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Buachaill
Buachaill, Barrister
Category: Republic of Ireland Law
Satisfied Customers: 10184
Experience:  Barrister 17 years experience
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This is a house in Ireland and requires information under Irish

Customer Question

This is a house in Ireland and requires information under Irish Law.
I am in arrears on my mortgage and the bank are bringing me to court for repossession. I lost my job and I am just back working in the last 12 months. I have paid 1,400 per month since January(full mortgage 2,400) but the bank aren't interested.
I got the mortgage in 2002 and a top up in Feb 2006. My now wife(married in March 2006) has lived in the house since 1999. My Children aged 12,10,7 were all born in the house.
My question is "Does my wife have a right over the house as she never gave consent for me to mortgage the house and under the Family Home Protection act 1976 it states that she has a beneficial interest".
Submitted: 1 year ago.
Category: Republic of Ireland Law
Expert:  Buachaill replied 1 year ago.
1. There are two things at issue here. Firstly, your wife will have a half share in the house, as she is your wife and was married to you (1999) before you took out the mortgage in 2002. So she has a half share. Secondly, if the bank were going to properly charge her half share in the house, they ought to have sought her consent under the Family Home Protection Act, 1976. As they didn't, it means that the mortgage only catches your half share in the house. So, currently, in law, only half the house is covered by the mortgage. So if the bank seek to repossess the house, they are only going to be able to repossess half the house. So your wife can essentially prevent them doing so. However, in practice, it merely means that your wife can go to a different bank and obtain finance to buy out your half share in the house, thereby coming to own the full house. You can pay her rent for renting half the house so as to provide the funds to get a fresh mortgage for her buying the house. The bank who is repossessing only gets half the value of the house. You may have to go bankrupt as part of the process, if the bank don't settle with you, so that you can obtain a discharge from the debt you owe to the bank. Otherwise, you will walk around still owing the remainder of the mortgage debt.
Customer: replied 1 year ago.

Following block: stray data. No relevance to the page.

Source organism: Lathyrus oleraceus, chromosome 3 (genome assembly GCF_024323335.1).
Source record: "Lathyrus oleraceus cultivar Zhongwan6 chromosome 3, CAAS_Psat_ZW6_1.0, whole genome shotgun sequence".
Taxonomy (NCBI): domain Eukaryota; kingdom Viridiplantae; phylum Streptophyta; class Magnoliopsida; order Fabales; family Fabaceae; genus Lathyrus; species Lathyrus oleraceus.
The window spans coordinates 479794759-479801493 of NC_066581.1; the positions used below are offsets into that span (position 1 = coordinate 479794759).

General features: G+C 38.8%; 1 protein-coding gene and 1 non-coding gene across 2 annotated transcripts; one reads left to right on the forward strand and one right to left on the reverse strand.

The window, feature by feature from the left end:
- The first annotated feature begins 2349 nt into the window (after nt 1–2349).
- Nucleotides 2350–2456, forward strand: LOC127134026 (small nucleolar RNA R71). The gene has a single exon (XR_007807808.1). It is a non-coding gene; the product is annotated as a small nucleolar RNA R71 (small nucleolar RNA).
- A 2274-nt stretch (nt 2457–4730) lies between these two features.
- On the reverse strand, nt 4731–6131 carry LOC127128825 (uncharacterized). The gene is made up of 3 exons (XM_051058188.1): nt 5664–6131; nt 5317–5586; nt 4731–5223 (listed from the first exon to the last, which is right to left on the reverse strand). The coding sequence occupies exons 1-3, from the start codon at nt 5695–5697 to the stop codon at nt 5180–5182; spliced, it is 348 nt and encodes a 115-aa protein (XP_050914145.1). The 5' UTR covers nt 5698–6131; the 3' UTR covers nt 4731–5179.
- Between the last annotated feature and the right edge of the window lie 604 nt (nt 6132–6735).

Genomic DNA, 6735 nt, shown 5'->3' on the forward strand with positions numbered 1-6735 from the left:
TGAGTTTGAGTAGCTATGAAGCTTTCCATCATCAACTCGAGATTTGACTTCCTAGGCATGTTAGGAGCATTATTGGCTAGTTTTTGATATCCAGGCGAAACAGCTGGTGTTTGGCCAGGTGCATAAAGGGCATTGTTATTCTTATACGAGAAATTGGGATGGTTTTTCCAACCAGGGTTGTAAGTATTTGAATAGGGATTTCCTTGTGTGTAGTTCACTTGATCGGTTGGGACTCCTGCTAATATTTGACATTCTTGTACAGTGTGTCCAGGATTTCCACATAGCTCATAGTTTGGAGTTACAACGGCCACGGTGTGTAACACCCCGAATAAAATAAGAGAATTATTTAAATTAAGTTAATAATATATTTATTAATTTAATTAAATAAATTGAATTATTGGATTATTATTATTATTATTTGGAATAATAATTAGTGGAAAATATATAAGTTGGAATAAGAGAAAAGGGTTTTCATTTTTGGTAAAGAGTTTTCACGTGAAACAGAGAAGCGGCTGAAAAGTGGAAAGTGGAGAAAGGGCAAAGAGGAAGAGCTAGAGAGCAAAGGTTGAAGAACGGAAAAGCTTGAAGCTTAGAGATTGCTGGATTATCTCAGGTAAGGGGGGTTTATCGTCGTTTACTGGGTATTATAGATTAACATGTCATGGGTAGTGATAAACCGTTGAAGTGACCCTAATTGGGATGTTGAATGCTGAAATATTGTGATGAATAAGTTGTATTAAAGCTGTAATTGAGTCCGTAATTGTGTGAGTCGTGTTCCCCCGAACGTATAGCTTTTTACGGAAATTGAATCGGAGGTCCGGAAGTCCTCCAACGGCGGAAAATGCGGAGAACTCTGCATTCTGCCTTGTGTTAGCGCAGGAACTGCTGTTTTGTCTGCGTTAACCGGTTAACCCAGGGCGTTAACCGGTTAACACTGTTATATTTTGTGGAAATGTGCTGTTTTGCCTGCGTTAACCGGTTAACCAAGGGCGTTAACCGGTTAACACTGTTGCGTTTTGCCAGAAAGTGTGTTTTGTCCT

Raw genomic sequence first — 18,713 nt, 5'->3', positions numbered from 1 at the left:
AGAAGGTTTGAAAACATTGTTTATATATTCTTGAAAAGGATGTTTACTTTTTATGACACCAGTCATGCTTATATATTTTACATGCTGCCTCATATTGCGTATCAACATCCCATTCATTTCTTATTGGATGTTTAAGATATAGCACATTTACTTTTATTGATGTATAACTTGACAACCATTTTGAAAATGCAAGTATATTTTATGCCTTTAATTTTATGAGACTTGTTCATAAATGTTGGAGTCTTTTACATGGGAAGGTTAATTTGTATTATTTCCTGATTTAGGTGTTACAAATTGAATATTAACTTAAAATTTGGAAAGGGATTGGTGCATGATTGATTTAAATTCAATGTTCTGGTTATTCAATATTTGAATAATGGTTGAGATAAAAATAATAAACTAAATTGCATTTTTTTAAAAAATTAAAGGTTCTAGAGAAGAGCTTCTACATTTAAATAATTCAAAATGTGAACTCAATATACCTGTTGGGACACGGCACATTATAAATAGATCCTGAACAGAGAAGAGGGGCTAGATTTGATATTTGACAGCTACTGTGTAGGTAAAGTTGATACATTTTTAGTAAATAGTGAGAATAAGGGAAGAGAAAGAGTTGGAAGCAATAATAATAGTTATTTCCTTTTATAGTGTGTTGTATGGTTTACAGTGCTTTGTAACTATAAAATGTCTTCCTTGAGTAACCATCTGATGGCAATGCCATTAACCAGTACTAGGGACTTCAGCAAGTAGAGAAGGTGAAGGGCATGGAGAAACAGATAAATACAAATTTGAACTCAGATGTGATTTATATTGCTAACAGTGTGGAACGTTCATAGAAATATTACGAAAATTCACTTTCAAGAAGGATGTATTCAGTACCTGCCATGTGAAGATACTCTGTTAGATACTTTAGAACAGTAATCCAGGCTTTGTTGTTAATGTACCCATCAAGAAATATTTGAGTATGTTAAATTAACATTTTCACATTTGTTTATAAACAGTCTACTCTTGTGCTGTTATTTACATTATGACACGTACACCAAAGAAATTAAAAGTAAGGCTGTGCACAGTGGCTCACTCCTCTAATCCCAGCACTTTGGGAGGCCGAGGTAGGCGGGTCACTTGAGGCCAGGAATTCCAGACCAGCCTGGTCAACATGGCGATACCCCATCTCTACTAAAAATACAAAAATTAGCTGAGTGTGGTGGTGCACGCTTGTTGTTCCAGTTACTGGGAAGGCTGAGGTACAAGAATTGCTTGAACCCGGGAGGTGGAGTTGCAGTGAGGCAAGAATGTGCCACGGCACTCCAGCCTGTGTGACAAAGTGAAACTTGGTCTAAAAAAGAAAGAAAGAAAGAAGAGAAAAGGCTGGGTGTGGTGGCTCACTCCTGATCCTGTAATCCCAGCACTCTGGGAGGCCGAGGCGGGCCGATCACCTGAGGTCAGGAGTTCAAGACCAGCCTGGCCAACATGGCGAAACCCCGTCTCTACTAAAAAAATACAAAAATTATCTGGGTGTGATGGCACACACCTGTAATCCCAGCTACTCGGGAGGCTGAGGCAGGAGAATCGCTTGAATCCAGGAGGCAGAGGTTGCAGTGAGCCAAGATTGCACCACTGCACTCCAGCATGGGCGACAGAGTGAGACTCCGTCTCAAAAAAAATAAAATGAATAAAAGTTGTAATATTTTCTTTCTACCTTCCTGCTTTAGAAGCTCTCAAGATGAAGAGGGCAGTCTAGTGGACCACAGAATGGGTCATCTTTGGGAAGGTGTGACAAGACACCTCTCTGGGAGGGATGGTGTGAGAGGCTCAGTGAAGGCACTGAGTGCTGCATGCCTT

In the above answer, you stated that my wife and I got married in 1999. My now wife moved into the family home in 1999, but we didn't get married until 2006. I took a mortgage out in 2002 and then remortgaged in 2006. We also had a child in 2003 before we got married in 2006. Would my wife have legal entitlement since 1999.

Expert:  Buachaill replied 1 year ago.
2. Dear Mick, Yes, your wife would have had a legal entitlement since 1999, so long as she contributed to mortgage repayments or to the general living costs of the household. There is no precise date when your wife's half share was "created". This is a fluid question in law and can be interpreted in your favour. However, the second point I made is now incorrect. Whilst the law has since been amended, in 2002, the Family Home Protection act did not apply to unmarried couples. So this point is no longer applicable. However, the bank could not mortgage your wife's half share in the house by merely getting you to sign. This was an error on the part of the bank. However, it means that she can get her half share clear of the mortgage. However, the principle still applies - you should seek to get your wife to buy out your half share whilst you going bankrupt and paying off the bank what you can but without carrying the debt load around with you.
Customer: replied 1 year ago.

The house was never in my wife's name. It has been in my name only. I bought the site and built the house. Does this make a difference

Expert:  Buachaill replied 1 year ago.

3. Dear Mick, whilst the fact the house has been in your name is of significance, this does not prevent your wife obtaining an interest in it. It is most common in Ireland for the house to be in the husband's name but this does not prevent the wife from obtaining a half share in it. It is relevant that you bought the site and built the house but this does not determine the issue of who now owns the house.

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